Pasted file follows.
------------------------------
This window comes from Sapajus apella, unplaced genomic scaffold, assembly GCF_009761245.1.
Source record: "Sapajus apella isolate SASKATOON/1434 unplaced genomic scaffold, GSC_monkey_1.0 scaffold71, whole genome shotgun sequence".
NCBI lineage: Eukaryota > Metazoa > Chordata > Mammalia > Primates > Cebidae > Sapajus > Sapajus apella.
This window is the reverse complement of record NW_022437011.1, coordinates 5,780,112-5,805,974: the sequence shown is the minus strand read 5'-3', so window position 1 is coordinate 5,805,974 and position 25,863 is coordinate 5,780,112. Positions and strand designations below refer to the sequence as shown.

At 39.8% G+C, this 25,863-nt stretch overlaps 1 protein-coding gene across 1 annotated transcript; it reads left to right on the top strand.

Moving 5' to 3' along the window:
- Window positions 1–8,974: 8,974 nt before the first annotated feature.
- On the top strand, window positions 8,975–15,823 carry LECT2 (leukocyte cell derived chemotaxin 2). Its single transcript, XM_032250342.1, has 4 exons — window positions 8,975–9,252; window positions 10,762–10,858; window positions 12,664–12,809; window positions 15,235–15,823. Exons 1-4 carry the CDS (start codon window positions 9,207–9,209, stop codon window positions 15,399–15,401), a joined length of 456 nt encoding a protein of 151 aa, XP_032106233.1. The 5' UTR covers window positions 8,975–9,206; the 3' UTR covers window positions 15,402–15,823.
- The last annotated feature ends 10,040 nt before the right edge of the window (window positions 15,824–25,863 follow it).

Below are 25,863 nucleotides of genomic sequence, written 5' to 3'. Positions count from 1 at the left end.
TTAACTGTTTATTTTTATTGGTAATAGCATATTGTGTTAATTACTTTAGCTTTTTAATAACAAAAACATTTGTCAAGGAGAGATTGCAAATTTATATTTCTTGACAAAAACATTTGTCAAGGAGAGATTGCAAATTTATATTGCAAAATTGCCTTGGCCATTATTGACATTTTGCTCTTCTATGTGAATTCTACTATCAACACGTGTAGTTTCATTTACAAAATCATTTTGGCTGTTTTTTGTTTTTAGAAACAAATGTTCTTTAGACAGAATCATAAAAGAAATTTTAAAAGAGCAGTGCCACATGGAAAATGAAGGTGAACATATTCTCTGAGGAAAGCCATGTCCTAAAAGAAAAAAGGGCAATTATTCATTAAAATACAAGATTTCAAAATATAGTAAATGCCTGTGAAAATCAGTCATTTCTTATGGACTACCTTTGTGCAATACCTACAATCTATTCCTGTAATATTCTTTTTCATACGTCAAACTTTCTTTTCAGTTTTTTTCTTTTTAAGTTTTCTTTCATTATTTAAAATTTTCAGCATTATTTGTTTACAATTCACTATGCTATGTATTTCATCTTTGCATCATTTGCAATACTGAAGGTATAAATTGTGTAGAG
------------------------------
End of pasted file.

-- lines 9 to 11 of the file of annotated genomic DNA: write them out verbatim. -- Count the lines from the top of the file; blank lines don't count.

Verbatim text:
- The last annotated feature ends 10,040 nt before the right edge of the window (window positions 15,824–25,863 follow it).

Below are 25,863 nucleotides of genomic sequence, written 5' to 3'. Positions count from 1 at the left end.
TTAACTGTTTATTTTTATTGGTAATAGCATATTGTGTTAATTACTTTAGCTTTTTAATAACAAAAACATTTGTCAAGGAGAGATTGCAAATTTATATTTCTTGACAAAAACATTTGTCAAGGAGAGATTGCAAATTTATATTGCAAAATTGCCTTGGCCATTATTGACATTTTGCTCTTCTATGTGAATTCTACTATCAACACGTGTAGTTTCATTTACAAAATCATTTTGGCTGTTTTTTGTTTTTAGAAACAAATGTTCTTTAGACAGAATCATAAAAGAAATTTTAAAAGAGCAGTGCCACATGGAAAATGAAGGTGAACATATTCTCTGAGGAAAGCCATGTCCTAAAAGAAAAAAGGGCAATTATTCATTAAAATACAAGATTTCAAAATATAGTAAATGCCTGTGAAAATCAGTCATTTCTTATGGACTACCTTTGTGCAATACCTACAATCTATTCCTGTAATATTCTTTTTCATACGTCAAACTTTCTTTTCAGTTTTTTTCTTTTTAAGTTTTCTTTCATTATTTAAAATTTTCAGCATTATTTGTTTACAATTCACTATGCTATGTATTTCATCTTTGCATCATTTGCAATACTGAAGGTATAAATTGTGTAGAG